How to create a social application for life sciences without getting fired
by Josh Bernoff
That's the title of my latest report, and it's not a joke. All your social application instincts here will get you in trouble. In the topsy-turvy world of regulated medical products and devices, the FDA calls the shots -- and it hasn't made clear what's allowed. In fact, one person I interviewed for this report called back extremely worried about getting fired if I spoke about the company's application, even though it's right out there on the Internet for everyone to see. The level of concern and paranoia here is breathtaking.
To conduct this report I conducted 25 interviews, including 10 pharma companies. All the pharma company interviews were confidential for obvious reasons. (As usual, the report is available for clients only or for a fee. Or you can get the slides from my presentation at HealthCampBoston for free.)
Because of the regulation, I structured the report around risk. Since every company in the pharma industry tells me "we are the most conservative company in the pharma industry", I decided to focus on who has the most to gain from social applications. Because if you don't have a lot to gain, the regulatory issues mean you may have a lot at risk, and it's not worth it. Among the important risks are companies violating rules on adverse events reporting, off-label usage, and fair balance.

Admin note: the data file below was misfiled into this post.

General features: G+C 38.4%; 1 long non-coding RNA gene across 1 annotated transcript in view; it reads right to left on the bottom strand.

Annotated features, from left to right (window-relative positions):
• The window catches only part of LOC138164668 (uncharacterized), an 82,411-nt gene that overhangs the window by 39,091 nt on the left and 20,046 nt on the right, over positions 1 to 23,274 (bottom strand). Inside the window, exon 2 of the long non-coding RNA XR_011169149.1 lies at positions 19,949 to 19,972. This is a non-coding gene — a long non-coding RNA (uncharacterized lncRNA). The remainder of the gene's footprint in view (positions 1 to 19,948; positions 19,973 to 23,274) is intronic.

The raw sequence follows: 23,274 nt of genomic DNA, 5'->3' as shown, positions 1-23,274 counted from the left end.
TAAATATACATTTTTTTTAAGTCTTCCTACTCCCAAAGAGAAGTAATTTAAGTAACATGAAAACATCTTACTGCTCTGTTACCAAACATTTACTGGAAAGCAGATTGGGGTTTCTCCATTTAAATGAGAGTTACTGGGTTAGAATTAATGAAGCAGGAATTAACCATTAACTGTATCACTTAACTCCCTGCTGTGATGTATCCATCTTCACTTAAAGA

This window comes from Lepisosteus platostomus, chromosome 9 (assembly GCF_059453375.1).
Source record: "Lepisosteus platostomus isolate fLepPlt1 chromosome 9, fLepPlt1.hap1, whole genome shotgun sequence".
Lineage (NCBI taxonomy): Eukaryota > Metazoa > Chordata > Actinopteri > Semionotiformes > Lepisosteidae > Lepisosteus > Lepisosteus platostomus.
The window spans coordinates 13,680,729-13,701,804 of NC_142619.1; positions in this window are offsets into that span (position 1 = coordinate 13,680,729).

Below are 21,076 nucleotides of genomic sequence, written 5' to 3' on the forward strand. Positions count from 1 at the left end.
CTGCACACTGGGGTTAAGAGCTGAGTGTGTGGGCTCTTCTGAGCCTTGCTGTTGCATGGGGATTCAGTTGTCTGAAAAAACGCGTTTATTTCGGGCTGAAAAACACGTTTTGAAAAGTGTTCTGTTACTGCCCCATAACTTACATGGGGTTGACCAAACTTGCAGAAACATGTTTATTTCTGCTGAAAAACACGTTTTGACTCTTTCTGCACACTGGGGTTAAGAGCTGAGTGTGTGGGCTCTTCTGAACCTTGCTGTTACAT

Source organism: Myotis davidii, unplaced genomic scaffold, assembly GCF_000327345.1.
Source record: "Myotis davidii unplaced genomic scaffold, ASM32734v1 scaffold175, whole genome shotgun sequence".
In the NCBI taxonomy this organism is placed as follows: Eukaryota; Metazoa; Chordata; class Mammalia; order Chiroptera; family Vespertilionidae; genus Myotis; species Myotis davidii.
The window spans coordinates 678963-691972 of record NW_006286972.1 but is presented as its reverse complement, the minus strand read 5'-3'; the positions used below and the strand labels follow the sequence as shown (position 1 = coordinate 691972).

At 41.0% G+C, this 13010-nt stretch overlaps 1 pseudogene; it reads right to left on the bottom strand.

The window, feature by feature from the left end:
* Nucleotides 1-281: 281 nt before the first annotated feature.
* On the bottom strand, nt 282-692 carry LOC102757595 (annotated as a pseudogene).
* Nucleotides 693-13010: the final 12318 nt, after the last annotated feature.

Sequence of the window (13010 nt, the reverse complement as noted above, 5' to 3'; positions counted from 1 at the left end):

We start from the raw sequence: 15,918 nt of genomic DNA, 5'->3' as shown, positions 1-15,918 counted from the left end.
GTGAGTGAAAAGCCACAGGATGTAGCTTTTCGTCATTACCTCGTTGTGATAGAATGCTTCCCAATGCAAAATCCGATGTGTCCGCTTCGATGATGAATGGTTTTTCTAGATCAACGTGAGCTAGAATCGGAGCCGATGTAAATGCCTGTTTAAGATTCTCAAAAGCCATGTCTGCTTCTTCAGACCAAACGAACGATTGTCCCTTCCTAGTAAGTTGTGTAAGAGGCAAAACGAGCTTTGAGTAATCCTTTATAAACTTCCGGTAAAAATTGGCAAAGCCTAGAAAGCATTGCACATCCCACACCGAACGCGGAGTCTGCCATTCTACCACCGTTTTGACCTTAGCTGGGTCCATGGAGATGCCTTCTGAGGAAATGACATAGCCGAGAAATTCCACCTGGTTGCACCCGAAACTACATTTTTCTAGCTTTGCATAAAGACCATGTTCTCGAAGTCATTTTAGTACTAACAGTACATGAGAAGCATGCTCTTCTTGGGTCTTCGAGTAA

This led me to the following chart:
In this chart we plot all the medical conditions we analyze on two scales. On the horizontal scale we locate points based on the question "Do the people with this condition participate in social media?" On the vertical, we use our judgment on how much those people could benefit from social applications.
For example, Depression is in the upper right quadrant ("Misery Loves Company") because it has socially active sufferers and because those people can benefit from helping each other out with support and information. At the other extreme, people with osteoporosis don't participate much (because they're older) and wouldn't get all that much out of it if they did.
The report lays out strategies based on which quadrant you're in. Upper right quadrant, you want to look at less conservative, more effective strategies like pre-moderated communities, like alli circles and sponsored communities like the type 1 diabetes community Juvenation, sponsored by Novo Nordisk.
If you're in "Connectors Who Don't Care" or "Lonely Fellow Sufferers," consider more conservative strategies like restricting open text fields, as AstraZeneca did with its Celebration Chain application for Arimidex, or vetted contests, like Fight HIV Your Way for BMS' Reyataz.
There's lot of other advice, but probably the most important is to involve the regulatory staff in your company early. Otherwise they'll shut you down before you launch. Get 'em in on the planning.
Looking forward to your reactions. And it sure would be great if the FDA would set some clear policies on this.